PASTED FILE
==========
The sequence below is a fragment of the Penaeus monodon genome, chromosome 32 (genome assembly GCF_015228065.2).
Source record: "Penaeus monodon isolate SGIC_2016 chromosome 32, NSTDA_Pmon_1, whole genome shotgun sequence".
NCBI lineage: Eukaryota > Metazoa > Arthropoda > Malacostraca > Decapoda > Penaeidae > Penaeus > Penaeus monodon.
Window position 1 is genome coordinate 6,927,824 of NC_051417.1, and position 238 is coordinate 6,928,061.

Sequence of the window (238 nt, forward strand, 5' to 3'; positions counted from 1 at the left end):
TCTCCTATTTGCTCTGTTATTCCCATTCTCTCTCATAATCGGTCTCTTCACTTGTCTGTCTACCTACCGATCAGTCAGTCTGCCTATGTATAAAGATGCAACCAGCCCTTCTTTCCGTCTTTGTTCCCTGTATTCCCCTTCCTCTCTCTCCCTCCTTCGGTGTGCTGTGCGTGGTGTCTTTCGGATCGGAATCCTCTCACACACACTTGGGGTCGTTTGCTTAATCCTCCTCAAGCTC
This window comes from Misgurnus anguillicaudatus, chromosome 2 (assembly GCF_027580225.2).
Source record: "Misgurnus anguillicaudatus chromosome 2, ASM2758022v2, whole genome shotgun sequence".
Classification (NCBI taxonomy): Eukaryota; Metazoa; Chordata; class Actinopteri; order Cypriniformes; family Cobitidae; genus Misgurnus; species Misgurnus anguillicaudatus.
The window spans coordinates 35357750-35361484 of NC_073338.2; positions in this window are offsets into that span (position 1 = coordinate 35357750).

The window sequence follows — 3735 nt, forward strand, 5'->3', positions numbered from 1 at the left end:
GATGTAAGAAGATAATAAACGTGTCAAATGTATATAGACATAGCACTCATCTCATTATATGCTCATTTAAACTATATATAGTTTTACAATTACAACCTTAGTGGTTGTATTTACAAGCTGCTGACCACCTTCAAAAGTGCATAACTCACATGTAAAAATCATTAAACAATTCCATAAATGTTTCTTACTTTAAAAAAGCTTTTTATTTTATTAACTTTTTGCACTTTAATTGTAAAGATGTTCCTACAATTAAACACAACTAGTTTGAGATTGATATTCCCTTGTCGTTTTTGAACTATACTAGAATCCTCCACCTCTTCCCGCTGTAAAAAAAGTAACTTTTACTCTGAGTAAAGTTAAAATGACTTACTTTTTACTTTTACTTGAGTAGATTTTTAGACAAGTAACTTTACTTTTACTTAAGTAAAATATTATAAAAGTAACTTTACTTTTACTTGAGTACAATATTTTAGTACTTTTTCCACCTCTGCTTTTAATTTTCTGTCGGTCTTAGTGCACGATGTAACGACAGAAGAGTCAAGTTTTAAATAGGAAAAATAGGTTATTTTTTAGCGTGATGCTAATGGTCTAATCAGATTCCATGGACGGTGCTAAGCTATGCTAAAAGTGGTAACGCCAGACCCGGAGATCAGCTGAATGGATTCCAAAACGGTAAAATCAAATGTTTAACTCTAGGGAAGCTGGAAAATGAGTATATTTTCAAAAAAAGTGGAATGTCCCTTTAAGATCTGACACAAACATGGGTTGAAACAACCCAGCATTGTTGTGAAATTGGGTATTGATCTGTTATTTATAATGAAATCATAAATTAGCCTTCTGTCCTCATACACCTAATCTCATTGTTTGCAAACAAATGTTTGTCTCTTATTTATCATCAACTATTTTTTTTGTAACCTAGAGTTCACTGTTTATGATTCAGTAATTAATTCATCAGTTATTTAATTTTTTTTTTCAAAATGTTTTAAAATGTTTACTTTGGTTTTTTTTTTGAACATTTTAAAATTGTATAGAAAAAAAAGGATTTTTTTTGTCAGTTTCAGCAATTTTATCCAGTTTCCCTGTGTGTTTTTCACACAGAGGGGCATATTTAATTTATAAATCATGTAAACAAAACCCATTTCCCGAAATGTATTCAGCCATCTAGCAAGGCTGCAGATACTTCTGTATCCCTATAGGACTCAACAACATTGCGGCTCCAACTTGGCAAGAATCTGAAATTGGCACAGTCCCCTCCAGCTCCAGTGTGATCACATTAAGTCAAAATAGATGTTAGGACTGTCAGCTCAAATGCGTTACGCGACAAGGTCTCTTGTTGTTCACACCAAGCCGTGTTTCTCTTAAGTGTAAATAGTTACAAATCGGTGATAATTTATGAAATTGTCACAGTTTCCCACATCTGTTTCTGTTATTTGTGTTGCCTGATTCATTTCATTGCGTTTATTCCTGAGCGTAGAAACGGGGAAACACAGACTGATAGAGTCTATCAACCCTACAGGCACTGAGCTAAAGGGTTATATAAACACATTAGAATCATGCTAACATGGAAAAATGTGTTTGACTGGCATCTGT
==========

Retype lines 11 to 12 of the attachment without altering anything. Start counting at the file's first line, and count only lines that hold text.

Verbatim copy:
The window sequence follows — 3735 nt, forward strand, 5'->3', positions numbered from 1 at the left end:
GATGTAAGAAGATAATAAACGTGTCAAATGTATATAGACATAGCACTCATCTCATTATATGCTCATTTAAACTATATATAGTTTTACAATTACAACCTTAGTGGTTGTATTTACAAGCTGCTGACCACCTTCAAAAGTGCATAACTCACATGTAAAAATCATTAAACAATTCCATAAATGTTTCTTACTTTAAAAAAGCTTTTTATTTTATTAACTTTTTGCACTTTAATTGTAAAGATGTTCCTACAATTAAACACAACTAGTTTGAGATTGATATTCCCTTGTCGTTTTTGAACTATACTAGAATCCTCCACCTCTTCCCGCTGTAAAAAAAGTAACTTTTACTCTGAGTAAAGTTAAAATGACTTACTTTTTACTTTTACTTGAGTAGATTTTTAGACAAGTAACTTTACTTTTACTTAAGTAAAATATTATAAAAGTAACTTTACTTTTACTTGAGTACAATATTTTAGTACTTTTTCCACCTCTGCTTTTAATTTTCTGTCGGTCTTAGTGCACGATGTAACGACAGAAGAGTCAAGTTTTAAATAGGAAAAATAGGTTATTTTTTAGCGTGATGCTAATGGTCTAATCAGATTCCATGGACGGTGCTAAGCTATGCTAAAAGTGGTAACGCCAGACCCGGAGATCAGCTGAATGGATTCCAAAACGGTAAAATCAAATGTTTAACTCTAGGGAAGCTGGAAAATGAGTATATTTTCAAAAAAAGTGGAATGTCCCTTTAAGATCTGACACAAACATGGGTTGAAACAACCCAGCATTGTTGTGAAATTGGGTATTGATCTGTTATTTATAATGAAATCATAAATTAGCCTTCTGTCCTCATACACCTAATCTCATTGTTTGCAAACAAATGTTTGTCTCTTATTTATCATCAACTATTTTTTTTGTAACCTAGAGTTCACTGTTTATGATTCAGTAATTAATTCATCAGTTATTTAATTTTTTTTTTCAAAATGTTTTAAAATGTTTACTTTGGTTTTTTTTTTGAACATTTTAAAATTGTATAGAAAAAAAAGGATTTTTTTTGTCAGTTTCAGCAATTTTATCCAGTTTCCCTGTGTGTTTTTCACACAGAGGGGCATATTTAATTTATAAATCATGTAAACAAAACCCATTTCCCGAAATGTATTCAGCCATCTAGCAAGGCTGCAGATACTTCTGTATCCCTATAGGACTCAACAACATTGCGGCTCCAACTTGGCAAGAATCTGAAATTGGCACAGTCCCCTCCAGCTCCAGTGTGATCACATTAAGTCAAAATAGATGTTAGGACTGTCAGCTCAAATGCGTTACGCGACAAGGTCTCTTGTTGTTCACACCAAGCCGTGTTTCTCTTAAGTGTAAATAGTTACAAATCGGTGATAATTTATGAAATTGTCACAGTTTCCCACATCTGTTTCTGTTATTTGTGTTGCCTGATTCATTTCATTGCGTTTATTCCTGAGCGTAGAAACGGGGAAACACAGACTGATAGAGTCTATCAACCCTACAGGCACTGAGCTAAAGGGTTATATAAACACATTAGAATCATGCTAACATGGAAAAATGTGTTTGACTGGCATCTGT